To do this, the executives donned surgical scrubs and observed anesthesiologists at work. Very quickly, they realized that their current product configuration was unwieldy and not able to stand up to repeated use, and their input allowed Aspect Medial Systems address these issues in the product’s redesign.
As a result, their newly-launched product – with a design based almost completely on information gleaned during their anthropological missions – is now in use in more than 25% of U.S. operating rooms.

Characteristic #3: A CIE Is Customer-Intuitive
Successful CIEs operate from the VOC. They are able to rapidly make sound decisions because they have internalized the VOC and have become customer intuitive. The diagram at right illustrates a Customer-Centric Intelligence Pyramid.
Organizations that are not customer-centric fail to either gather sufficient data (market research inputs) or to extrapolate their data into expert knowledge (market research expertise). CIEs operate from the apex of the Customer-Centric Intelligence Pyramid, as they are able to make knowledge actionable. Customer intuition leads to leaner, faster decision-making cycles within the CIE, and these decisions adeptly integrate the VOC.
Technology has facilitated Customer Intuitive Enterprise. Information and communication advances, such as the Internet, have helped enterprise make great strides in breaking down actual and perceived barriers between customers and companies. These information and communication barriers were the bottlenecks to customer intuition, often preventing access to and socialization with the data and knowledge needed for customer-intuitive decision-making.
Hallmark Cards is a CIE that is nimble and responsive to the VOC because it is customer intuitive. Hallmark has created a set of proprietary online communities entitled the “Hallmark Idea Exchange” with a stated goal of bringing customer feedback into the company’s decision-making processes.
For the last six years, the Hallmark Idea Exchange has been used by the company to gather data and knowledge on everything from products to merchandising, and has allowed them to Alpha and Beta test planned strategies and innovations. Hallmark’s CIE model has been so successful that it has used the data, knowledge and customer intuition garnered via its online communities to create new product lines, based solely on customer needs and wants as expressed via the Idea Exchange.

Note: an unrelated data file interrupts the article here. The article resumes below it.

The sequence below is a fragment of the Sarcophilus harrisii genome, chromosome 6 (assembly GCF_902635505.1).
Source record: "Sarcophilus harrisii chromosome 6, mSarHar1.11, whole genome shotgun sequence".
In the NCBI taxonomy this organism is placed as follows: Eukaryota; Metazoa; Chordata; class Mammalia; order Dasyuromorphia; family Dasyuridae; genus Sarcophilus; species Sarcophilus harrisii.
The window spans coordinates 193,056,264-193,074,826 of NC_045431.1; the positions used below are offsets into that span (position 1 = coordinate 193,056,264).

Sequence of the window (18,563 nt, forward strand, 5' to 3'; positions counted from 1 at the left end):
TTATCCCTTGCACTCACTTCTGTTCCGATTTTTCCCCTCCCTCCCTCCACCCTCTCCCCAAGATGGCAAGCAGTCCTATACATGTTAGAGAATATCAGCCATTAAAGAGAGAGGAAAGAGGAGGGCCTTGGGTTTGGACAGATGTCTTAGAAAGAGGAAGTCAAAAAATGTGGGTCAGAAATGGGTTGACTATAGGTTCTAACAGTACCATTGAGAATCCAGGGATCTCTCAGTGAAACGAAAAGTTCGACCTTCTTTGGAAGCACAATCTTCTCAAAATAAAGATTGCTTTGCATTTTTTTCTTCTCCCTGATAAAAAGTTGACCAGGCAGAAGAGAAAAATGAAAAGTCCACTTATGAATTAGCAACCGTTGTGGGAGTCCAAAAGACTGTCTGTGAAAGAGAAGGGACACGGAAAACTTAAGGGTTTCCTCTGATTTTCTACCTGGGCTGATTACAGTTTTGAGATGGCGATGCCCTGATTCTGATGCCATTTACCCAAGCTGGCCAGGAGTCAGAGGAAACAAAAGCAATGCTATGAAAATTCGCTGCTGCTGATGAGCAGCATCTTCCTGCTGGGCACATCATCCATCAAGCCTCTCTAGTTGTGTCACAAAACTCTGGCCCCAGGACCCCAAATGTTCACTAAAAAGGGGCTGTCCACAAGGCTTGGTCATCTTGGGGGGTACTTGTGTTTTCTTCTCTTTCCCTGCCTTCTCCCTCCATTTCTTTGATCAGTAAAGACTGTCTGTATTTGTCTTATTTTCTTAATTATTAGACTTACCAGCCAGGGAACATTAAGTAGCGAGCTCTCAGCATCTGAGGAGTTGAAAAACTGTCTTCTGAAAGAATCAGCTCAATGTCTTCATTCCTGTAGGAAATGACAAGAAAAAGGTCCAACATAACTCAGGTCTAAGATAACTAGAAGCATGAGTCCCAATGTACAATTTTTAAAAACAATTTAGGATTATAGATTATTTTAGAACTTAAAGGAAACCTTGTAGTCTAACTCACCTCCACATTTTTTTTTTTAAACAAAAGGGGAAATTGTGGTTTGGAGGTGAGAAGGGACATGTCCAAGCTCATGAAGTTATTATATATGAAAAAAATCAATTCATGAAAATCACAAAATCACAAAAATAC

Characteristic #4: A CIE is Market Agile
In today’s global economy, the only that thing that is constant is change. Although it has been said a thousand times, it remains an enterprise imperative: The long-term viable CIE must be alert, connected to reality, and ready to respond when change presents itself. Market-agile CIEs are well positioned to not only weather change, but to prosper from it. A CIE has a customer intelligence infrastructure based on VOC, customer intuition, and anthropological studies – all of which allow it to act quickly as market conditions inevitably change. While competitors languish, unsure of how to meet customers’ changing demands or even how to address new customer segments, a CIE has already anticipated, prepared for, and addressed these changes with effective and intuitive customer solutions.
Studies have shown that companies excelling in market agility generate higher proportions of new business sales with new products than their competitors, while also identifying, developing, designing, and launching new products more quickly than do other companies. The common denominator among these companies is an embrace of the VOC throughout the organization that allows them to turn intuition into action.
To further underscore the benefits and importance of market agility in the current business climate, consider that 75% of executives at global companies with more than $500 million in revenues admit that their organizations are not sufficiently market-agile. With a perceived competitive handicap recognized by the world’s leading businesspeople, neither the mission-critical nature of market agility nor the CIE market opportunity this handicap represents can be understated.

Characteristic #5: A CIE Avoids Silos
A CIE should operate free of silos. Executive leadership within the CIE must require employees to move data outside of silos and into a shared environment such as a dashboard or intranet. Enterprises find themselves moving away from a siloed infrastructure in times of crisis, when a ‘sink or swim’ modality, requiring information to be shared in real-time, overtakes a siloed culture out of necessity.
According to a survey by the American Management Association, 83% of managers acknowledge the existence of silos within their organizations. Of these managers, 90% believe they have a negative effect, and an additional 7% say they are destructive.
Siloed information is only available to the department or individual within an enterprise that is holding it, preventing any other part of the enterprise from making decisions in the manner CIEs make them.
In a CIE, silos are banned because they present a barrier to the best qualities of a CIE; they prevent investment in VOC, make customer-intuitive decisions, practice customer anthropology, or be market agile if silos are present.
Enterprises often struggle with converting internal customer intelligence into external action that leads to increased sales, decreased costs, and improved retention. However, the case for adopting the traits of the CIE in a global business environment that increasingly requires customer-centricity is easily made.

Al Nazarelli Written on Monday, 25 April 2011 21:35 by Al Nazarelli